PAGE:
Steve’s Kentucky whitetail archery hunt proves that in order to kill on new ground, you have to be willing to push into challenging terrain.

Outfitter Elijah Stewart with West Kentucky Buck Company has some great ground with big deer on it. Reconyx trail cam image were showing three shooter bucks frequenting a brushy hollow tucked between two ridges. A path had been brush hogged through the center of the thicket and was punctuated by multiple scrapes. The deer were traveling along the cleared path and crossing it in different locations.

To Steve, it felt a little uncomfortable to be intruding so deeply into a bedroom, but that’s where the sign was and where the Reconyx pictures showed the deer. It was so thick and scrubby he only found one tree suitable to hang a set in and even that required an hour and a half of trimming. Before leaving from hanging stands, he created a few mock scrapes to. All that work was done they day before they’d actually get to sit in their stands.

The next morning, sneaking into the stand wasn’t so bad because of the brush hogged path. The damp soil muted footsteps also. It wasn’t long before Steve’s sense that he was smack dab in the middle of the deer’s bedroom was affirmed. Even with his limited view, he estimated seeing over 30 deer that morning in the brush.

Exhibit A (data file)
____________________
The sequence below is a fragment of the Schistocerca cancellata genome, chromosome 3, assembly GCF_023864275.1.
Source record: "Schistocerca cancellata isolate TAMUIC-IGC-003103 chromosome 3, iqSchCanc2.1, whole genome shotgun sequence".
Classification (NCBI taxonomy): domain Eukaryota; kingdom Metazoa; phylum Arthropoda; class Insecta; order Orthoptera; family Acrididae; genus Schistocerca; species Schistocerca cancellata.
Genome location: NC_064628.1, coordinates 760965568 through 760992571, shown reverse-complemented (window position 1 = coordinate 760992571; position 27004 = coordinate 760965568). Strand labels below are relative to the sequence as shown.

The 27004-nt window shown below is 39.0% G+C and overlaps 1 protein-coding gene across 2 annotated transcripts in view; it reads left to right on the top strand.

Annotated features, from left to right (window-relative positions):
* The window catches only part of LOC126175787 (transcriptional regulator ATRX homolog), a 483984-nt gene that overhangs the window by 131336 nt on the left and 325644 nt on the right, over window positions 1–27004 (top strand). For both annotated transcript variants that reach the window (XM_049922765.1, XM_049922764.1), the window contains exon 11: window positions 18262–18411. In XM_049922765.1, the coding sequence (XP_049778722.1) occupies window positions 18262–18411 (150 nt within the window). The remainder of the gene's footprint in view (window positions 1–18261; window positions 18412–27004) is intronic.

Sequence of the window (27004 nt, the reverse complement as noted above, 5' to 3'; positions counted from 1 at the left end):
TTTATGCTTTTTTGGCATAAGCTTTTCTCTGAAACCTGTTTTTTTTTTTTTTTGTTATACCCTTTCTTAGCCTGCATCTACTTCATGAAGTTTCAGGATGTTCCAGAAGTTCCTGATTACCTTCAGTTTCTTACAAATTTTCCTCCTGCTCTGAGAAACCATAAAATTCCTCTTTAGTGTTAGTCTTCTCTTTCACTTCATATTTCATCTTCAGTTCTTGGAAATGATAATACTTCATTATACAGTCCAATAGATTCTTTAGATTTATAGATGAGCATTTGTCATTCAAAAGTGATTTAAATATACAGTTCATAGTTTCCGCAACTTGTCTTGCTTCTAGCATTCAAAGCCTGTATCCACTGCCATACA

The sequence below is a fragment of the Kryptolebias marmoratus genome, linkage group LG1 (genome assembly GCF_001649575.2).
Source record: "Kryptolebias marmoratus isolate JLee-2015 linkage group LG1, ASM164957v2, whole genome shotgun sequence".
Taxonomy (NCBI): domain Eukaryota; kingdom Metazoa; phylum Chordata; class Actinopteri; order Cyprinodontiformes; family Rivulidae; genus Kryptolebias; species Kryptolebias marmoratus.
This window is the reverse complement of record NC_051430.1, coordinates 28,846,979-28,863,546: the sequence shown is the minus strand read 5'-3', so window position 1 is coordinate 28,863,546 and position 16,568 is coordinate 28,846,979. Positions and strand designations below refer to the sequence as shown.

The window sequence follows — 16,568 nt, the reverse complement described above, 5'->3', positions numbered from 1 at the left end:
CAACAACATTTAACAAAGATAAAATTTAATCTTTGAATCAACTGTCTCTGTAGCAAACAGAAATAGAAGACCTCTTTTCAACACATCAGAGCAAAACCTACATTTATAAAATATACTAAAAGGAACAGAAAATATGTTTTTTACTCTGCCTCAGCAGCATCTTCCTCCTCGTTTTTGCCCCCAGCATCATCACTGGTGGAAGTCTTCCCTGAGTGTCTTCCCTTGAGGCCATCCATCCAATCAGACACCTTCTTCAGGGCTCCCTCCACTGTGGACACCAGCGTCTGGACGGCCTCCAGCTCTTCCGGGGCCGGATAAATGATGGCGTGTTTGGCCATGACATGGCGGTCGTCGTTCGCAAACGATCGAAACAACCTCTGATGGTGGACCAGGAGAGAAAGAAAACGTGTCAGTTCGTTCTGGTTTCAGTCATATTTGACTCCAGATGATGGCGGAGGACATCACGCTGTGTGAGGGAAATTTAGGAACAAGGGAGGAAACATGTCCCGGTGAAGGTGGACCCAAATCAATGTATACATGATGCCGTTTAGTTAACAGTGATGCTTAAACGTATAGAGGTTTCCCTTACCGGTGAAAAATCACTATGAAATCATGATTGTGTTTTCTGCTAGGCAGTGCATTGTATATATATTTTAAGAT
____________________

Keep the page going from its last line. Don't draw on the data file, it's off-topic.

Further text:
At 9:30, three does came through chased by one of the shooter bucks, a deer he’d nicknamed “Junky” due to his non-typical rack. It was so thick the buck was on him in no time. He tried grunting to get him to stop in a shooting lane, but no luck. The camera man was fully extended on his camera arm and was about to lose the deer to obstructions.

Steve grunted a second time, only more forcefully. At 30 yards the buck stopped to look for the source of the grunt. Steve drew on his PSE Dream Season Decree, set his pin on the buck’s vitals and released the arrow.

During the arrow’s flight, it deflected slightly off a branch, sending the arrow further back on the deer than Steve intended. The Rage broadhead deployed however and after going 100 yards, the deer fell over at the top of a ridge.

Most bow hunters would feel uneasy about getting in that close and personal on mature whitetails, but with the right field data and stand set up, Steve proved how necessary and successful you can be by pushing in.

As told to Tim Kjellesvik.